© a Quinn Martin production
Lots of you have been asking what you can do to help. This year's resolution is to affect change on The Angeles and take back OUR forest. I will have an online petition circulating soon. Thanks everybody.

I originally wanted to blog about my adventures in the San Gabriel Mountains. I have some good stories, like the time I took a donkey to Ralph's Supermarket. But then the Station Fire started. I realized that there is much that needs to be brought to the attention of the mountain going public. Most folks are kept in the dark about how the Angeles National Forest operates. I will raise issues that are important to me, which are hopefully important to all citizens, but if you have any suggestions for discussion here, I am willing.

Here's the big agenda: Forest Supervisor Jody Noiron. I've made a few smart remarks and cryptic comments about her. But now, with the backing of some knowledgeable and trusted friends, it is time for a concerted effort to have her removed from her post. Stay tuned for details. And if you have any information you would like to contribute, anonymously or not, email me at gregsweet4@yahoo.com

I will get to some of the stories, sooner or later. Also, I want to make it clear that I no longer work at Adams' Pack Station, that these words are my own, and that the pack station is not the source of my information - they don't want trouble.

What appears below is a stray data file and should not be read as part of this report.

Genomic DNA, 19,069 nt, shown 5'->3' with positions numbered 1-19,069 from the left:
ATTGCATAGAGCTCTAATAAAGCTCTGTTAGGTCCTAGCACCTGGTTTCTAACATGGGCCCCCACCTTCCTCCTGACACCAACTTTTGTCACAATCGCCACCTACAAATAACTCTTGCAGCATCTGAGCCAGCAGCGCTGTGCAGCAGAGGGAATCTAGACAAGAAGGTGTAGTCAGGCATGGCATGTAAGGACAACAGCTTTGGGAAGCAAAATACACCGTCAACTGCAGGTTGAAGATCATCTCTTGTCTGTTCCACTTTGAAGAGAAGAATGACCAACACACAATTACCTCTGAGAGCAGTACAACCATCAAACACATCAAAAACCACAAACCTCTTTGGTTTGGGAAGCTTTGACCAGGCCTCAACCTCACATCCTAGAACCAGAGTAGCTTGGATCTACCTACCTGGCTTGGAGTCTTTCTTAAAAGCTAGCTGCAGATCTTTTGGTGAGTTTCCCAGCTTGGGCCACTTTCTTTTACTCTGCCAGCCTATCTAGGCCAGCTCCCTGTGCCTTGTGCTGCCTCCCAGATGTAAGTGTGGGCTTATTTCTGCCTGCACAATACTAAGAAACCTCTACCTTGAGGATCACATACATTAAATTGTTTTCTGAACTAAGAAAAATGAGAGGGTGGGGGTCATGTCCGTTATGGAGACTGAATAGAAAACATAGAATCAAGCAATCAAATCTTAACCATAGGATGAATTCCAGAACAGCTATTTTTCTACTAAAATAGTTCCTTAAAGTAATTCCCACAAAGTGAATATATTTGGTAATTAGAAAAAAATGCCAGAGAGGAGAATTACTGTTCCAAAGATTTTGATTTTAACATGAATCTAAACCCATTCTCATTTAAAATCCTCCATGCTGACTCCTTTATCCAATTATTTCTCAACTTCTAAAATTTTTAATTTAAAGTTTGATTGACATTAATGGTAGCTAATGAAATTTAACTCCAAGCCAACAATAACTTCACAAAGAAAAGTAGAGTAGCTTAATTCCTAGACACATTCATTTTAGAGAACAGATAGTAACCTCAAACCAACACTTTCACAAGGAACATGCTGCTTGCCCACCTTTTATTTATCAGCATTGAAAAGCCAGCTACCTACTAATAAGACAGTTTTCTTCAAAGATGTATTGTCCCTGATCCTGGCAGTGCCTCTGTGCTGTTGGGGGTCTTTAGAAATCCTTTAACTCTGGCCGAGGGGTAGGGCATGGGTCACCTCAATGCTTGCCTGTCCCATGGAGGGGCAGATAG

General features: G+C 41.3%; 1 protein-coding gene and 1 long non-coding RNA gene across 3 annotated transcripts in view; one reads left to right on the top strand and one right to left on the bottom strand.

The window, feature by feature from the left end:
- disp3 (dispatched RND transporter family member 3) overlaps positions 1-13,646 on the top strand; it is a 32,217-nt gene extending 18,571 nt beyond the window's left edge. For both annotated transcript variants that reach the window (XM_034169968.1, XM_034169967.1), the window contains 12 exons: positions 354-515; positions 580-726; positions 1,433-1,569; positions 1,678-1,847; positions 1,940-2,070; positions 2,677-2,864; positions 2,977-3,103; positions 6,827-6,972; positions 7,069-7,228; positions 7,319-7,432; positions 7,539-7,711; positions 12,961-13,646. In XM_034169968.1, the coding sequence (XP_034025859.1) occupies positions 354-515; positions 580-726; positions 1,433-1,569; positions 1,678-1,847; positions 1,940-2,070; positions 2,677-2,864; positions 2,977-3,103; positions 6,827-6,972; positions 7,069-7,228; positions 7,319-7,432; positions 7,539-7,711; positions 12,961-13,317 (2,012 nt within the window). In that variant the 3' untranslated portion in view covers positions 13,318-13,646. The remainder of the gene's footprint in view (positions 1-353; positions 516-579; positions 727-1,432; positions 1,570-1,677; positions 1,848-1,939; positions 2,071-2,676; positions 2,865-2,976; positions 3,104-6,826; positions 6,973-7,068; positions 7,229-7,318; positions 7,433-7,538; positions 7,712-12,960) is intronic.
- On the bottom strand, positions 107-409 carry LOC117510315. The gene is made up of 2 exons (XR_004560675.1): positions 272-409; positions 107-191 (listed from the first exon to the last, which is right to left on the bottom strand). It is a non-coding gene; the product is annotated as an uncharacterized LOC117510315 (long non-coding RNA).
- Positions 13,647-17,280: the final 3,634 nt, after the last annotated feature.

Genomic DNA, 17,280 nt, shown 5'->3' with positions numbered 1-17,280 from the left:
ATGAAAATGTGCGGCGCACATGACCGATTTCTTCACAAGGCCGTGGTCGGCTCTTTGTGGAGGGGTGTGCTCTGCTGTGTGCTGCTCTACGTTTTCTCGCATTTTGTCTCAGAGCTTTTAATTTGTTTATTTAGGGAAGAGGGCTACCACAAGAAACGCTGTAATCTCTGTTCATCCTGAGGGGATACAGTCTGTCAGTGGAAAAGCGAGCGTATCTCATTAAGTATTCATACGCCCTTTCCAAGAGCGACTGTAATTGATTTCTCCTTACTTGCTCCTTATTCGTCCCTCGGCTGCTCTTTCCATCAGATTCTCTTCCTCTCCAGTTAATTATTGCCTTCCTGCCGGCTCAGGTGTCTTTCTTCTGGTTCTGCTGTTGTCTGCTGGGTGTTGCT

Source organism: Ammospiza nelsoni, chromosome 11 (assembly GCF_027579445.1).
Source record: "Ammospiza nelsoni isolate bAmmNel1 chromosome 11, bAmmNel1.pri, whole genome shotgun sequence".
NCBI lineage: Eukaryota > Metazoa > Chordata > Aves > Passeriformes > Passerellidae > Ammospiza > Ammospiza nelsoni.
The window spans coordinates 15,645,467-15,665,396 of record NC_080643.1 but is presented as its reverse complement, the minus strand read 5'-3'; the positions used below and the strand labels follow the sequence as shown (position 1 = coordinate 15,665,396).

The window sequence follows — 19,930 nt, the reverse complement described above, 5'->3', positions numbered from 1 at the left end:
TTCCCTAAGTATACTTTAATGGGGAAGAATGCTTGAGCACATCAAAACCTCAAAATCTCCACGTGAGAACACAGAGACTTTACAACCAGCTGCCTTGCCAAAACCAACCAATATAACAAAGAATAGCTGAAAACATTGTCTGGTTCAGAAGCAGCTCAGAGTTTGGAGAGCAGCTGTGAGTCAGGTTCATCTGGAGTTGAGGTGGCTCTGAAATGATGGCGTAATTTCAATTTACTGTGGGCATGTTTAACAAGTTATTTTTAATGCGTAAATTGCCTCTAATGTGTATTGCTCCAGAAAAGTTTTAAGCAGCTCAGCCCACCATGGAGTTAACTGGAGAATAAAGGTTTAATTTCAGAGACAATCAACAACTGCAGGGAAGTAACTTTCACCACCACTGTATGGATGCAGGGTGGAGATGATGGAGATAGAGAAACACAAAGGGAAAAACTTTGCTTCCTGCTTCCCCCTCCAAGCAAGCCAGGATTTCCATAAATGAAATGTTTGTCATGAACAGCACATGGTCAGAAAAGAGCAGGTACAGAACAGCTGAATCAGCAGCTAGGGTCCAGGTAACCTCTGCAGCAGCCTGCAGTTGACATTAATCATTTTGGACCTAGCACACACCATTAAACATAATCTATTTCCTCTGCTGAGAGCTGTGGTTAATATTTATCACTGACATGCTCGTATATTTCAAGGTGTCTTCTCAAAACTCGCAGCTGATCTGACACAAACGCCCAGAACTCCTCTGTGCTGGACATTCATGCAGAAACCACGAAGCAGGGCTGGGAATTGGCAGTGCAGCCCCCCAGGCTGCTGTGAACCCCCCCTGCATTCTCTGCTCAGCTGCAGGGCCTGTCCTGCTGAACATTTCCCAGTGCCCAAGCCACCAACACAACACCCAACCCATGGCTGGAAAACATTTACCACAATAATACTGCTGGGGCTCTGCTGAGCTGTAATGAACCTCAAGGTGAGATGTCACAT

Interspecific Competition

Oh, how I wish I speak like Sam Elliott or Stacy Keach...


Greg Sweet said...

The fire scar on the Oak may actually be from the 1992 fire.

Bellis said...

This entanglement/struggle for survival of the two trees is something I've missed despite walking past them countless times. I will now look out for them, wish them both well. But I think I should tell you that the last fire in Eaton Canyon was in October 1993. I'm heartened by the way it's recovered. Maybe in another 16 years, our burnt forest will again look as green as this.

pasadenaadjacent.com said...

I know that oak survive fires. My aunt's family had property in Julian. They had a huge oak on the land that had survived a fire a century earlier. The fire had burned out the pith so the oak continued growing on the area below the bark (???has a name) to huge dimensions. My question is do pines have that ability to adapt? (as in our pines) Ecologically aren't they like ice age fossils and expected to die out over time? I know they have stands of pines near grizzly flats that were a result of figuring out smog adapted crosses over at the SD experimental forest.

incidentally, the San Diego fires of a few years back took that old oak out.